One of the loudest messages about such issues sent to date involved relocating the massive Outdoor Retailer shows from Salt Lake City to Denver
in protest of Utah's approach to public lands, which appears to mirror Zinke's in many respects.
"In moving the shows, we were looking for a state that represented the fact that we view recreation as nonpartisan — something people of all political persuasions are attracted to," Roberts notes. "And Colorado was attractive because it is a purple state. The state legislature and the congressional delegation has both Republicans and Democrats. So putting the shows in Colorado became a platform to point out that Americans can come together over a set of values that encourages people to go outside and, when they do, conserve the land."
Putting an increased emphasis on state and local policies makes sense, Roberts believes, because "more and more, that's where recreation funding is coming from. We're seeing voters willing to support statewide measures involving recreation funding, probably at a higher level than members of Congress. We'll never stop working at the federal level, since so much public land is owned by the federal government. But this is a growing opportunity for us."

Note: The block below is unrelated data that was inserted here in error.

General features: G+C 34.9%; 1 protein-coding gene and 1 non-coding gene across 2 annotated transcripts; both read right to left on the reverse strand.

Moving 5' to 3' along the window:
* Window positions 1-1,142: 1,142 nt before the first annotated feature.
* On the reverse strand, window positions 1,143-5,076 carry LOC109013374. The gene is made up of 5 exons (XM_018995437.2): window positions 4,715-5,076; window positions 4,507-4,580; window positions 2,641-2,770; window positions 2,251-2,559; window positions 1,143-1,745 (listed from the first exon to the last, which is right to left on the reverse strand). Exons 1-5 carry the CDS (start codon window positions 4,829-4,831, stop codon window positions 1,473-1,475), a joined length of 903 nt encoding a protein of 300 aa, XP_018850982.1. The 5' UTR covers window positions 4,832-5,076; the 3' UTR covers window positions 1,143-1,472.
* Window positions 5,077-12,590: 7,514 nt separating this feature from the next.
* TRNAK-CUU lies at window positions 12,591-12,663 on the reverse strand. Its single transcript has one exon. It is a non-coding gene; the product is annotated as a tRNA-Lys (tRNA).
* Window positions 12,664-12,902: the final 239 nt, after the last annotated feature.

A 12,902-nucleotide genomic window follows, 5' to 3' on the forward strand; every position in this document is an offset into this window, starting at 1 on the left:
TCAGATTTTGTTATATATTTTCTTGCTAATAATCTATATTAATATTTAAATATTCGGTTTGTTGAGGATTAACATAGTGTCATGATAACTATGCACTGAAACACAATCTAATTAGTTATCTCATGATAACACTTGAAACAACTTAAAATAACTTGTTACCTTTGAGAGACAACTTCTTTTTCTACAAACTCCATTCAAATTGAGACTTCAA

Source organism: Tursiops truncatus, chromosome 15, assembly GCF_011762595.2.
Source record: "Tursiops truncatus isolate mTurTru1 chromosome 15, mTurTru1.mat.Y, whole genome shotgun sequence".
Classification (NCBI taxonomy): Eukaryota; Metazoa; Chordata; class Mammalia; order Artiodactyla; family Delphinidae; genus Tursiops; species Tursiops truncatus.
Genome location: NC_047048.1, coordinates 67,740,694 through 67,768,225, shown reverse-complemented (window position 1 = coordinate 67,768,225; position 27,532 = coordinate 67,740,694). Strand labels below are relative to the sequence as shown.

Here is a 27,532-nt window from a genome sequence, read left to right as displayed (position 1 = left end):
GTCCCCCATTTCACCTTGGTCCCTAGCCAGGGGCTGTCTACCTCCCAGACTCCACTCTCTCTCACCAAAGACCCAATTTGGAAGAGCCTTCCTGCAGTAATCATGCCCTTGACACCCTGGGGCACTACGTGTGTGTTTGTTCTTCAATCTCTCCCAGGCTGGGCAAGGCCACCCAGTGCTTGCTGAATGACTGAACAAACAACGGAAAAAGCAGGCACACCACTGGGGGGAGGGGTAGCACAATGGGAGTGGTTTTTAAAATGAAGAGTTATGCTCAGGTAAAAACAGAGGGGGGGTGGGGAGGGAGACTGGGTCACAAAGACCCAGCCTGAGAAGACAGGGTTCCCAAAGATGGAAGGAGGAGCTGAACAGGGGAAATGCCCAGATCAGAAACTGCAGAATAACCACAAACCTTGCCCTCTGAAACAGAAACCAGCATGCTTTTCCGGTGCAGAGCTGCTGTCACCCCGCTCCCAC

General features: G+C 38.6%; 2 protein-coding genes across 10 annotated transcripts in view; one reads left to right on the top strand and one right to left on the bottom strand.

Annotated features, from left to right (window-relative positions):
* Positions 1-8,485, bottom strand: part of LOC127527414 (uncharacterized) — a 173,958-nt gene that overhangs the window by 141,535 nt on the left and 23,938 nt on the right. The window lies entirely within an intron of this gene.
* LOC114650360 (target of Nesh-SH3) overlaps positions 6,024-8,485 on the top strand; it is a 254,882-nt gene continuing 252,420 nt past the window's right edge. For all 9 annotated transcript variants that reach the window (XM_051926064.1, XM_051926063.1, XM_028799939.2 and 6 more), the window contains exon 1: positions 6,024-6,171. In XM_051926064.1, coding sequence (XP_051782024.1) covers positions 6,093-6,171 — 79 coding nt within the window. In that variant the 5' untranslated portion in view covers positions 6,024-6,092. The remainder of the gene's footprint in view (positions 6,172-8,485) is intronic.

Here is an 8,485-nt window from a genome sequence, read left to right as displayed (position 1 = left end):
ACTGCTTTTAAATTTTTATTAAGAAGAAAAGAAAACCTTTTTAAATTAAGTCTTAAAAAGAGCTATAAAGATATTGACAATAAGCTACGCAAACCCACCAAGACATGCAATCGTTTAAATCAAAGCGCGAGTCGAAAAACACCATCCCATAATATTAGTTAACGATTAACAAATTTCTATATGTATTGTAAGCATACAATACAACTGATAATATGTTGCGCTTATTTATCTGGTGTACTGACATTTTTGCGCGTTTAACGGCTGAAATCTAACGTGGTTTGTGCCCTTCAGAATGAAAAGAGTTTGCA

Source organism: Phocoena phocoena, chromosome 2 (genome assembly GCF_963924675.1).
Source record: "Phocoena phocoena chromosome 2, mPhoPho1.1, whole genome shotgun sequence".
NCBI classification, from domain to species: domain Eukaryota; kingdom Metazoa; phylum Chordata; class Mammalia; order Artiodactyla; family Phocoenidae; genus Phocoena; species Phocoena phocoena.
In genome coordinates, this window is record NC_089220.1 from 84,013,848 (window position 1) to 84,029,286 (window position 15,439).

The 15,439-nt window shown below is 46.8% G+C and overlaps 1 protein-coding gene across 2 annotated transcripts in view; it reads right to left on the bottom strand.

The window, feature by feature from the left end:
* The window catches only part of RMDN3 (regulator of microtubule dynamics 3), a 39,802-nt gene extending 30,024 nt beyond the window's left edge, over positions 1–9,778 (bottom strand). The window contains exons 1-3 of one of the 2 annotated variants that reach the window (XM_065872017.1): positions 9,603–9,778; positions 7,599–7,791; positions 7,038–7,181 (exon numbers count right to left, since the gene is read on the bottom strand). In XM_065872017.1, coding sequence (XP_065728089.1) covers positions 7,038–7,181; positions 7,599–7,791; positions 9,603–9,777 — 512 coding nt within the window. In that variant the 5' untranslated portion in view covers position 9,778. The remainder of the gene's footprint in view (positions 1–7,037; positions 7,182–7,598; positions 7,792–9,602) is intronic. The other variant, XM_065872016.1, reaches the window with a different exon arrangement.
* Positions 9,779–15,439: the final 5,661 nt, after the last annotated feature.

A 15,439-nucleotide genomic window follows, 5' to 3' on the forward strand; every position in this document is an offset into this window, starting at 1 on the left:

"I would underscore that," Weinstein interjects. "At the Trust for Public Land, we learned that local citizens are typically way ahead of federal officials when it comes to the amount of money they're willing to spend on things like trails and access. Whatever the politics might be on the federal level, this will continue to be a growing side of America's economy."